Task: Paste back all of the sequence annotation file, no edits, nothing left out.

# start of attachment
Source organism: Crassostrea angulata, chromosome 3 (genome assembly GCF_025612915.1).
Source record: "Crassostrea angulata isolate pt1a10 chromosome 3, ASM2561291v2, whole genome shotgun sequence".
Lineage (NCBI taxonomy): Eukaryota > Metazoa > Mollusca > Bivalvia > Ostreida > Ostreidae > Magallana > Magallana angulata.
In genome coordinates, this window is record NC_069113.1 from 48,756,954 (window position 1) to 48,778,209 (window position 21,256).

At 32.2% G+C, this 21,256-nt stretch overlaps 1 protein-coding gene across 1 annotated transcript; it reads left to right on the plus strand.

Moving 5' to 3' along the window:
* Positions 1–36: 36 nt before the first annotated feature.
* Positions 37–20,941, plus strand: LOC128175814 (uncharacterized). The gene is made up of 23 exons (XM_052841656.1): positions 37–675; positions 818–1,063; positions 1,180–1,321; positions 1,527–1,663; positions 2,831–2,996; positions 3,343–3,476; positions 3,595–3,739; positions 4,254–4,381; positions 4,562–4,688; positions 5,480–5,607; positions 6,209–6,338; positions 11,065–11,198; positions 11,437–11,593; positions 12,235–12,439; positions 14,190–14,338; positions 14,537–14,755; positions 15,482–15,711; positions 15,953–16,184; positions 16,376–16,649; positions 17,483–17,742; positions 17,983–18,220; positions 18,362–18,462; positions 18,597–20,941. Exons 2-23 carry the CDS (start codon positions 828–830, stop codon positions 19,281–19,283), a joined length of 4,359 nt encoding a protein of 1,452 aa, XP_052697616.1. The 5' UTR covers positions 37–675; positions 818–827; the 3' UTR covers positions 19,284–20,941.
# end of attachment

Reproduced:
Source organism: Crassostrea angulata, chromosome 3 (genome assembly GCF_025612915.1).
Source record: "Crassostrea angulata isolate pt1a10 chromosome 3, ASM2561291v2, whole genome shotgun sequence".
Lineage (NCBI taxonomy): Eukaryota > Metazoa > Mollusca > Bivalvia > Ostreida > Ostreidae > Magallana > Magallana angulata.
In genome coordinates, this window is record NC_069113.1 from 48,756,954 (window position 1) to 48,778,209 (window position 21,256).

At 32.2% G+C, this 21,256-nt stretch overlaps 1 protein-coding gene across 1 annotated transcript; it reads left to right on the plus strand.

Moving 5' to 3' along the window:
* Positions 1–36: 36 nt before the first annotated feature.
* Positions 37–20,941, plus strand: LOC128175814 (uncharacterized). The gene is made up of 23 exons (XM_052841656.1): positions 37–675; positions 818–1,063; positions 1,180–1,321; positions 1,527–1,663; positions 2,831–2,996; positions 3,343–3,476; positions 3,595–3,739; positions 4,254–4,381; positions 4,562–4,688; positions 5,480–5,607; positions 6,209–6,338; positions 11,065–11,198; positions 11,437–11,593; positions 12,235–12,439; positions 14,190–14,338; positions 14,537–14,755; positions 15,482–15,711; positions 15,953–16,184; positions 16,376–16,649; positions 17,483–17,742; positions 17,983–18,220; positions 18,362–18,462; positions 18,597–20,941. Exons 2-23 carry the CDS (start codon positions 828–830, stop codon positions 19,281–19,283), a joined length of 4,359 nt encoding a protein of 1,452 aa, XP_052697616.1. The 5' UTR covers positions 37–675; positions 818–827; the 3' UTR covers positions 19,284–20,941.